[pypy-dev] Flow graphs, backends and JIT
haael at interia.pl
Tue Sep 18 09:35:07 CEST 2012
>>>> 3. Which component actually does the JIT? Is it just a tweak on the code
>>>> generator or are the flow graphs generated differently?
>>> The flow graphs are taken from the translator and modified by the JIT
>> My question is:
>> Does JIT involve another "transformation" of the flow graphs? In normal
>> (non-JIT) code generation some flow graphs are fed to the backend generator.
>> Wich step is different in the JIT case? Does the backend generator get
>> different flow graphs or are the same flow graphs compiled differently by a
>> tweaked code generator?
> They get the same flowgraphs.
So, if I understand well, there is no common JIT code among different backends?
The JIT we have is the C-backend specific? Different backends would need a new
>>>> 4. Is there some documentation how to write a backend (code generator)?
>>>> source code is poorly documented and the topic is not mentioned on the
>>>> page. What exactly do I need to implement to have a backend?
>>> You mean a JIT backend or a RPython backend?
>> A RPython backend first. Is there any documentation, tutorial, simple toy
>> backend or anything I could start with?
> No. In fact, the only RPython backend that is well-maintained is the C one.
OK, so where could I start from? Is there for example some list of flow graphs
>>> You might find this useful: http://www.aosabook.org/en/pypy.html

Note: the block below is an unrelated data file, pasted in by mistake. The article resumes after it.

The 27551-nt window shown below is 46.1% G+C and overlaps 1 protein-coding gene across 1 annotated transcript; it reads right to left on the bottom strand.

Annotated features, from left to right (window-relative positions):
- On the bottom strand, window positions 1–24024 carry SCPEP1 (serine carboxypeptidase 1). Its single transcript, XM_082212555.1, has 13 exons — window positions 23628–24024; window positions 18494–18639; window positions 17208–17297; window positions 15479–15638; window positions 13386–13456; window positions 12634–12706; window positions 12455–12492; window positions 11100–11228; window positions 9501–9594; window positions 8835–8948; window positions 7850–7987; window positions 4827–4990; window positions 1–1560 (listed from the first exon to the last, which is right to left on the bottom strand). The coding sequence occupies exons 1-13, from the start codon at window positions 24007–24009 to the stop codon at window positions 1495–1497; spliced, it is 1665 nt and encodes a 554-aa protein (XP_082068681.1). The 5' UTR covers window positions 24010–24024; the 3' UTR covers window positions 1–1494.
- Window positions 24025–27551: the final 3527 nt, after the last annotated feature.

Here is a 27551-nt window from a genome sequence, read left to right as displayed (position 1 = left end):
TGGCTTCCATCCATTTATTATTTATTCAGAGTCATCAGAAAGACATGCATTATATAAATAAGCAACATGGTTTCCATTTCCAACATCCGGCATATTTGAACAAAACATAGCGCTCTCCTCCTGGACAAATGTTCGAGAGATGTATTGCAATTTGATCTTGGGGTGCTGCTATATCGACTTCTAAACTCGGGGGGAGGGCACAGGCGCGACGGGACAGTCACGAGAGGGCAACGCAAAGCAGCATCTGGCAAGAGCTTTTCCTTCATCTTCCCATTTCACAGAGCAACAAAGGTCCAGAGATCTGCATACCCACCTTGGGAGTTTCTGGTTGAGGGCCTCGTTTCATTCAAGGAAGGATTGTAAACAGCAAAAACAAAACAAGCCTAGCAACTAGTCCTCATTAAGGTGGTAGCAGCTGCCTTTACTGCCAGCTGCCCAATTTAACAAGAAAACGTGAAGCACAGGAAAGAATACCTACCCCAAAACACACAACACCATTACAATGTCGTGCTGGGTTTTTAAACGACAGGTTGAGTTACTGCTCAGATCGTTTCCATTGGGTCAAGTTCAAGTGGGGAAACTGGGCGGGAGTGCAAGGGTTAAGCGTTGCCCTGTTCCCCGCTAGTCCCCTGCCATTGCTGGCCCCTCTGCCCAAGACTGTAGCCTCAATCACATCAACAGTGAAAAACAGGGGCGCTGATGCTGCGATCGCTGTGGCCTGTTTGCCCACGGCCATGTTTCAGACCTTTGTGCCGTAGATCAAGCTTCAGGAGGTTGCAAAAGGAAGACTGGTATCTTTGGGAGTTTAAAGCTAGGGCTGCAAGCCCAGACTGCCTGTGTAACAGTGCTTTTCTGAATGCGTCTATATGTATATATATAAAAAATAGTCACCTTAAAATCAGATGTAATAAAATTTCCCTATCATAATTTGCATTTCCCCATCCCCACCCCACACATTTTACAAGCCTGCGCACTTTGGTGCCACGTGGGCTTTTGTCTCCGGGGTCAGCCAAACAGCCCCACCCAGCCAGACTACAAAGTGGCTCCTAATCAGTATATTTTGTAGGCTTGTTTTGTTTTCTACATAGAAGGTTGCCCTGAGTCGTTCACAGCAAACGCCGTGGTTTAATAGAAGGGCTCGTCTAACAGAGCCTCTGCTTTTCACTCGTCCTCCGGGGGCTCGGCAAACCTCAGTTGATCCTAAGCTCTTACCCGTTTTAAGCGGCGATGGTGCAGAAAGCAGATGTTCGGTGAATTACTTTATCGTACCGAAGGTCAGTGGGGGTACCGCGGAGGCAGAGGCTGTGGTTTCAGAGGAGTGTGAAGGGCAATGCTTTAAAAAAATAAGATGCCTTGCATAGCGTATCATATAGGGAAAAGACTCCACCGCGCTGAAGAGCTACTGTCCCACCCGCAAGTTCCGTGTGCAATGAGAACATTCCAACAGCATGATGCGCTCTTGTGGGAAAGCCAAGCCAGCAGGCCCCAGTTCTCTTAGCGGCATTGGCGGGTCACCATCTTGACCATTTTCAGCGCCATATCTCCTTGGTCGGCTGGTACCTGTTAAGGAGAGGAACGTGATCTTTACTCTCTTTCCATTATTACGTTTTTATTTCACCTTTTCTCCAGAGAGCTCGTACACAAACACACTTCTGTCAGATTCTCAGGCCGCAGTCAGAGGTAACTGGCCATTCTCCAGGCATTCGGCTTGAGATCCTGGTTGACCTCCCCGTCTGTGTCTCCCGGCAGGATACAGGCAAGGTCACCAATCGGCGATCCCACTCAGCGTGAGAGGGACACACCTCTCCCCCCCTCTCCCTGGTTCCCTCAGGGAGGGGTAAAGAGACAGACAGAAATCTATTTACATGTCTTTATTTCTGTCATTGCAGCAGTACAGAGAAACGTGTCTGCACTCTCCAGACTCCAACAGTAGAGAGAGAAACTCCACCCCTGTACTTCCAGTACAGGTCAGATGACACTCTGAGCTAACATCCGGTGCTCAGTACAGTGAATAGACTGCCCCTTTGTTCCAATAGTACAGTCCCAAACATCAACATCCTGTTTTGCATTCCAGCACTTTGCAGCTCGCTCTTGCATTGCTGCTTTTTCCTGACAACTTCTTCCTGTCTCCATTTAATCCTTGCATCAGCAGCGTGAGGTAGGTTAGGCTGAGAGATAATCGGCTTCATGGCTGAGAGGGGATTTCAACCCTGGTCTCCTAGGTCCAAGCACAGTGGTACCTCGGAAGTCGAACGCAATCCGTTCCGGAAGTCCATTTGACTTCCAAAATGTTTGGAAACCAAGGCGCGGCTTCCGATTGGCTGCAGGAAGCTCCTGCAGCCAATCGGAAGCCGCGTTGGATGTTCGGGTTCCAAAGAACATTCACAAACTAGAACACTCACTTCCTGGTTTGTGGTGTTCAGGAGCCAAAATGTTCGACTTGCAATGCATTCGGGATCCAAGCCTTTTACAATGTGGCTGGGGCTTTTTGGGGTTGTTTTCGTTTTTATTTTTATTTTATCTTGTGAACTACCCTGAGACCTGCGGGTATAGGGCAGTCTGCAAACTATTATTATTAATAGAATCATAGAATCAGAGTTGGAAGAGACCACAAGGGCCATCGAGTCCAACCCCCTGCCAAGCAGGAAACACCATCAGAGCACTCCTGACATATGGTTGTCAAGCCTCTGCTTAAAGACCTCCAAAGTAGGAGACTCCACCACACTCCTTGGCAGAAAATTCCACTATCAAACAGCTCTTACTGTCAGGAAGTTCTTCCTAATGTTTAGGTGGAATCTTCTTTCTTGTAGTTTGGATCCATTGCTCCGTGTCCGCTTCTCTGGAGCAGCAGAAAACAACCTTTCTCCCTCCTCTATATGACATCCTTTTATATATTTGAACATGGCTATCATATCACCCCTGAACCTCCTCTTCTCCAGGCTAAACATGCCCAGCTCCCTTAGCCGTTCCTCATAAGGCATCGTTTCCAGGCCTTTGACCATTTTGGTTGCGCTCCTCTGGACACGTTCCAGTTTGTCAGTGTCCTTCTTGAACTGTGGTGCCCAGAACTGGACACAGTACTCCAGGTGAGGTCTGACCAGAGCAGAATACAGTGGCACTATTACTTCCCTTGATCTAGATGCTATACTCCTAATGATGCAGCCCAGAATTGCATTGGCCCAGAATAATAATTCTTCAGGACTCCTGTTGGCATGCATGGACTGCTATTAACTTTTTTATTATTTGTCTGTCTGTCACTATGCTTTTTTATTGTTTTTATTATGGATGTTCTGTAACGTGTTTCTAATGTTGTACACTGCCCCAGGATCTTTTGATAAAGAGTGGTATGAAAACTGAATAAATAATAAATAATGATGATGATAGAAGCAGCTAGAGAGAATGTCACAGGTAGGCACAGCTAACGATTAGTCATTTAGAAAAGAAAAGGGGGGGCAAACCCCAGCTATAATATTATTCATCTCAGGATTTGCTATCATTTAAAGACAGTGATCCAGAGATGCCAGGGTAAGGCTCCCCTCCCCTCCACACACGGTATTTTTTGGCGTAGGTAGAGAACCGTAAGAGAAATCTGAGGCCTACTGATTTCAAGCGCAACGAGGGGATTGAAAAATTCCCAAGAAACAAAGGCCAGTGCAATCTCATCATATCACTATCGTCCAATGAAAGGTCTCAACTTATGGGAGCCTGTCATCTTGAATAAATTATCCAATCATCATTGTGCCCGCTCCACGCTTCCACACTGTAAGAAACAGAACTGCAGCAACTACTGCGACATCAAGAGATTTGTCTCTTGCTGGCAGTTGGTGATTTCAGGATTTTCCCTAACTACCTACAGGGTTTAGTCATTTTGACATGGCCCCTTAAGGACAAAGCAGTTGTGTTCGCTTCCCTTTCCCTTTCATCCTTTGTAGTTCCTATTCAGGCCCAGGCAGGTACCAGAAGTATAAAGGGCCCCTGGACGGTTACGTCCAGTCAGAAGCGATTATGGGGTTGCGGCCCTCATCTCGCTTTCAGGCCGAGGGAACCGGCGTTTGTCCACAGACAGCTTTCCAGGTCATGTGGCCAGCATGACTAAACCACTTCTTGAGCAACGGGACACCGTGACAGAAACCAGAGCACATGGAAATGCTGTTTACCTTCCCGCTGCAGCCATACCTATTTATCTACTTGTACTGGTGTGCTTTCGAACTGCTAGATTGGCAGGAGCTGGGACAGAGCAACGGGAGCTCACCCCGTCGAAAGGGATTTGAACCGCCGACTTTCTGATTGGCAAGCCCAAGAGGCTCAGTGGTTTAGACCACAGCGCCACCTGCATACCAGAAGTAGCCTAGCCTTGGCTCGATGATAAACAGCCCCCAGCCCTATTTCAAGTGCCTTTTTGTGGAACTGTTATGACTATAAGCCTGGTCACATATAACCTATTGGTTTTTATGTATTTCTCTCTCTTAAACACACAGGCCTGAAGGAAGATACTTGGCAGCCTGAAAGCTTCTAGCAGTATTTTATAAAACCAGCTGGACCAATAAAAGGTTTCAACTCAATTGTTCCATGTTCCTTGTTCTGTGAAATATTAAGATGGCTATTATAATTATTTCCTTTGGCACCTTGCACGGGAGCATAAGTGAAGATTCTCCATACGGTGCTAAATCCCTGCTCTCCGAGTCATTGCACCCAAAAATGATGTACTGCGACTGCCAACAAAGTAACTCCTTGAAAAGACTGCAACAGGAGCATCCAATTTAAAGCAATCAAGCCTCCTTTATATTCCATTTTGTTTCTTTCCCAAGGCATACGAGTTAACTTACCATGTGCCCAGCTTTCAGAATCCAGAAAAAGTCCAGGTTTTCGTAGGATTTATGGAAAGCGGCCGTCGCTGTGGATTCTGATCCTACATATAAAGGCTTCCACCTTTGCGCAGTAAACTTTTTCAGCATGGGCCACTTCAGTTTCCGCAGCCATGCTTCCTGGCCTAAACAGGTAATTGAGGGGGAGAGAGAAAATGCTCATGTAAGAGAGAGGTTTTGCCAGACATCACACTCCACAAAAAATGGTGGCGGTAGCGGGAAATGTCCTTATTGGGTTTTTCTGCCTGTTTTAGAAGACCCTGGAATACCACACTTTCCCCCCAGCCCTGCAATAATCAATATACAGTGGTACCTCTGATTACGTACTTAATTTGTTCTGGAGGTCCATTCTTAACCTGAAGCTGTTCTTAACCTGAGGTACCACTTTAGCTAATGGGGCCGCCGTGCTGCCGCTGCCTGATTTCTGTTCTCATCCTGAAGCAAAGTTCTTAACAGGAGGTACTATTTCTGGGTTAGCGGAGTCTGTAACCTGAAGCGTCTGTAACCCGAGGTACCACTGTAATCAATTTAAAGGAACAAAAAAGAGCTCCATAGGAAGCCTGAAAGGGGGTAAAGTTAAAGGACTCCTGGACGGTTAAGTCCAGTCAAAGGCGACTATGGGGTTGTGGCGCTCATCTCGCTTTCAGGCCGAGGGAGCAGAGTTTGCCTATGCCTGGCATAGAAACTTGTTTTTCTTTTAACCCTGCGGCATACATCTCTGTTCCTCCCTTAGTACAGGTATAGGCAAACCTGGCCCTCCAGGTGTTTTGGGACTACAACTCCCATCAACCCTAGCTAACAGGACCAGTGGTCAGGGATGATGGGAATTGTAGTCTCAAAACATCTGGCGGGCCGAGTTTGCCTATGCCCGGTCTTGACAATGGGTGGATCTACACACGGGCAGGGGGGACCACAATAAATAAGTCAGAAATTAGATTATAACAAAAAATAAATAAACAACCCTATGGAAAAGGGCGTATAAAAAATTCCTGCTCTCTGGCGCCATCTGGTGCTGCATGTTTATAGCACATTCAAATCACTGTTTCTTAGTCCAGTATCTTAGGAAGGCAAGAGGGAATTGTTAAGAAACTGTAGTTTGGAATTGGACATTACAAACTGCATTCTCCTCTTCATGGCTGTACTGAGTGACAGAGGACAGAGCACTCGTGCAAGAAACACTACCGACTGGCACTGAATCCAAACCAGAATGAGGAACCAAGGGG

>> OK, that was useful. It seems that the JIT generator is some assembler
>> embedded into the final binary. Does JIT generator share some code with the
>> backend generator?
>> Would it be possible to get rid of the normal code generator (leaving only
>> some glue code) and relaying only on the JIT generator, that would produce
>> the whole code?
> No. The JIT generator is specialized for dynamic languages not ones
> like RPython, which can be translated to C.
>> This would reduce the size of the binary and would not hit performance much,
>> since loops would be generated as usual, only the non-looping execution
>> would be different.
> Why would it reduce the size of the binary?
That is my poor understanding, I might be wrong.
In the current approach in a binary there is a compiled machine code, the flow
graph representation and the JIT compiler. I think we could get rid of (most)
compiled machine code, leaving only some startup code to spawn the JIT
compiler. Then, each code path would be compiled by JIT and executed. Loops
would run as fast as usual. Non-loop code would run slower, but I think this
would be a minor slowdown. Most importantly, as I understand, the binary
contains many versions of the same code paths specialized for different types.
If we throw it out, the binary would be smaller.
This is not a proposal. It is just a try at understanding things.
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